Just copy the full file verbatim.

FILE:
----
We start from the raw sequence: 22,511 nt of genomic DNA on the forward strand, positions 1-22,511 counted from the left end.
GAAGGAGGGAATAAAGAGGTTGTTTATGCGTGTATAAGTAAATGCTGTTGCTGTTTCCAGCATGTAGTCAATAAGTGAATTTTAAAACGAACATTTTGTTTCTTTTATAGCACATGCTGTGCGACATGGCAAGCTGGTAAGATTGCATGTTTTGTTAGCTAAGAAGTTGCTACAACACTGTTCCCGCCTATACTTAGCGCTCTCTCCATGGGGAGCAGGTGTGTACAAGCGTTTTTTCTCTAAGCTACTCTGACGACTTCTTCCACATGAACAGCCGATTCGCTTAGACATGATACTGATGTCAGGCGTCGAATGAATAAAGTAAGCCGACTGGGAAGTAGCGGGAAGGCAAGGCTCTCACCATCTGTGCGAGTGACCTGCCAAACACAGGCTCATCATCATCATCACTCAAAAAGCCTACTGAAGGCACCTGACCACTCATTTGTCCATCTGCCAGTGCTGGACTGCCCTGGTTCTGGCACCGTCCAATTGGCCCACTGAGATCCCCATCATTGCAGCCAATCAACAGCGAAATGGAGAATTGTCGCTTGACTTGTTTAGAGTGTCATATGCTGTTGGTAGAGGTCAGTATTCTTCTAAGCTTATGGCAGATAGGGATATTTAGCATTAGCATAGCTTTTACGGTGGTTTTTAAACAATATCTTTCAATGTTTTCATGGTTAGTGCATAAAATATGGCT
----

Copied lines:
We start from the raw sequence: 22,511 nt of genomic DNA on the forward strand, positions 1-22,511 counted from the left end.
GAAGGAGGGAATAAAGAGGTTGTTTATGCGTGTATAAGTAAATGCTGTTGCTGTTTCCAGCATGTAGTCAATAAGTGAATTTTAAAACGAACATTTTGTTTCTTTTATAGCACATGCTGTGCGACATGGCAAGCTGGTAAGATTGCATGTTTTGTTAGCTAAGAAGTTGCTACAACACTGTTCCCGCCTATACTTAGCGCTCTCTCCATGGGGAGCAGGTGTGTACAAGCGTTTTTTCTCTAAGCTACTCTGACGACTTCTTCCACATGAACAGCCGATTCGCTTAGACATGATACTGATGTCAGGCGTCGAATGAATAAAGTAAGCCGACTGGGAAGTAGCGGGAAGGCAAGGCTCTCACCATCTGTGCGAGTGACCTGCCAAACACAGGCTCATCATCATCATCACTCAAAAAGCCTACTGAAGGCACCTGACCACTCATTTGTCCATCTGCCAGTGCTGGACTGCCCTGGTTCTGGCACCGTCCAATTGGCCCACTGAGATCCCCATCATTGCAGCCAATCAACAGCGAAATGGAGAATTGTCGCTTGACTTGTTTAGAGTGTCATATGCTGTTGGTAGAGGTCAGTATTCTTCTAAGCTTATGGCAGATAGGGATATTTAGCATTAGCATAGCTTTTACGGTGGTTTTTAAACAATATCTTTCAATGTTTTCATGGTTAGTGCATAAAATATGGCT